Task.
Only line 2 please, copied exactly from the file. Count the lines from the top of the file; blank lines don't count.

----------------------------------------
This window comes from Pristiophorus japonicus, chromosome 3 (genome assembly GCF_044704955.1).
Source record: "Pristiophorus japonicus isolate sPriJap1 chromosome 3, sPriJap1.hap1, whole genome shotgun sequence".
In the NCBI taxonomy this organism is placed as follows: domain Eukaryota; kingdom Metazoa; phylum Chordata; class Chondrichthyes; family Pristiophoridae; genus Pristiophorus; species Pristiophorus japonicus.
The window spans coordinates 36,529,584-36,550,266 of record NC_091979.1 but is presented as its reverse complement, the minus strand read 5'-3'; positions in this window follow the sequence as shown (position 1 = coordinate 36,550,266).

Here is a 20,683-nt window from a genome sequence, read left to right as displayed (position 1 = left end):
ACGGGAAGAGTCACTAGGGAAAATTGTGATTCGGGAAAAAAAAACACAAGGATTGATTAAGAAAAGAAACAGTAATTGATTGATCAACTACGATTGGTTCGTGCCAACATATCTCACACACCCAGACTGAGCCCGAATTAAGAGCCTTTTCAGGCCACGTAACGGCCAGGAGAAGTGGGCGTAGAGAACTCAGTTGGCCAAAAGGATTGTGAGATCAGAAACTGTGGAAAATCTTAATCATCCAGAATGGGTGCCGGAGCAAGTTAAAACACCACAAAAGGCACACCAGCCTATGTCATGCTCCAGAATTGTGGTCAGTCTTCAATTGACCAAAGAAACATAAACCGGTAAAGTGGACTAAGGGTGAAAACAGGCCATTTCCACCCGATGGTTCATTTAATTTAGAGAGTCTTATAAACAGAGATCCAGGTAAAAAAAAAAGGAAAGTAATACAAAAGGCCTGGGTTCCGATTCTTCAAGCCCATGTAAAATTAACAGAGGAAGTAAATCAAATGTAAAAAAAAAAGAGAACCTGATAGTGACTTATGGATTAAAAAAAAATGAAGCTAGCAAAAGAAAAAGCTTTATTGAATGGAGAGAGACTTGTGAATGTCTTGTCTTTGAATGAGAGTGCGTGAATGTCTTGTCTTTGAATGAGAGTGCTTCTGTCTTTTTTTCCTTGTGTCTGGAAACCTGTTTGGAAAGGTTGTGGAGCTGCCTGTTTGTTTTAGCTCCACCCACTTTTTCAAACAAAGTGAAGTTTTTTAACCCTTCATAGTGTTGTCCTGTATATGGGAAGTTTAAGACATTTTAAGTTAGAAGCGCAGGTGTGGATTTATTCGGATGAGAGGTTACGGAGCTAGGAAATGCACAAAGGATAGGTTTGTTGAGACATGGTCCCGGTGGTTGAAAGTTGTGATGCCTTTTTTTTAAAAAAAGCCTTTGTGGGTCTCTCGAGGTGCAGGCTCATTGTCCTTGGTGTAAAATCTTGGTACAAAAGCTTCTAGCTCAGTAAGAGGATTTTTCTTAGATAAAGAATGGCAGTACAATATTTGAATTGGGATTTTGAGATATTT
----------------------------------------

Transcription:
Source record: "Pristiophorus japonicus isolate sPriJap1 chromosome 3, sPriJap1.hap1, whole genome shotgun sequence".